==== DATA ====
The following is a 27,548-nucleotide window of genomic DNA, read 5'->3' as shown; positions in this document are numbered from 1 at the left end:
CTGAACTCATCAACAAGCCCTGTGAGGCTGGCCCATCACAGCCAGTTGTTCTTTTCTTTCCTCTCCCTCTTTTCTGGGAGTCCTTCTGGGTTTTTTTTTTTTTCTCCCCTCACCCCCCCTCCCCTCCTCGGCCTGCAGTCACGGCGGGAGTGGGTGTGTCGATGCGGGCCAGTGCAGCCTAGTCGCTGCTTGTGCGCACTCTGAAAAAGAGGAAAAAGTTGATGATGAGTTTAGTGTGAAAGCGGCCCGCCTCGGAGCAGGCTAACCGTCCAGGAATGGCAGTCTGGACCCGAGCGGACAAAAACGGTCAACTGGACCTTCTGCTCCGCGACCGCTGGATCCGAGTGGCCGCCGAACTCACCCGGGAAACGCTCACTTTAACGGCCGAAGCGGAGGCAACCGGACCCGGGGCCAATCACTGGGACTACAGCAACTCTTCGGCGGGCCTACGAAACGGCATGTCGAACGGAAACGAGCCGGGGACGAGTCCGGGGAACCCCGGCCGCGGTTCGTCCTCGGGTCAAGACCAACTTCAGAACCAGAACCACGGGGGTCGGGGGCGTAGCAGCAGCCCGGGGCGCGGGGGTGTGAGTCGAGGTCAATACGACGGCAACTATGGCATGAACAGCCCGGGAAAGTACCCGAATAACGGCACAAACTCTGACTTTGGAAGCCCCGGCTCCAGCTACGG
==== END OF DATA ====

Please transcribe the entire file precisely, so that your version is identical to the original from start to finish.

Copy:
The following is a 27,548-nucleotide window of genomic DNA, read 5'->3' as shown; positions in this document are numbered from 1 at the left end:
CTGAACTCATCAACAAGCCCTGTGAGGCTGGCCCATCACAGCCAGTTGTTCTTTTCTTTCCTCTCCCTCTTTTCTGGGAGTCCTTCTGGGTTTTTTTTTTTTTCTCCCCTCACCCCCCCTCCCCTCCTCGGCCTGCAGTCACGGCGGGAGTGGGTGTGTCGATGCGGGCCAGTGCAGCCTAGTCGCTGCTTGTGCGCACTCTGAAAAAGAGGAAAAAGTTGATGATGAGTTTAGTGTGAAAGCGGCCCGCCTCGGAGCAGGCTAACCGTCCAGGAATGGCAGTCTGGACCCGAGCGGACAAAAACGGTCAACTGGACCTTCTGCTCCGCGACCGCTGGATCCGAGTGGCCGCCGAACTCACCCGGGAAACGCTCACTTTAACGGCCGAAGCGGAGGCAACCGGACCCGGGGCCAATCACTGGGACTACAGCAACTCTTCGGCGGGCCTACGAAACGGCATGTCGAACGGAAACGAGCCGGGGACGAGTCCGGGGAACCCCGGCCGCGGTTCGTCCTCGGGTCAAGACCAACTTCAGAACCAGAACCACGGGGGTCGGGGGCGTAGCAGCAGCCCGGGGCGCGGGGGTGTGAGTCGAGGTCAATACGACGGCAACTATGGCATGAACAGCCCGGGAAAGTACCCGAATAACGGCACAAACTCTGACTTTGGAAGCCCCGGCTCCAGCTACGG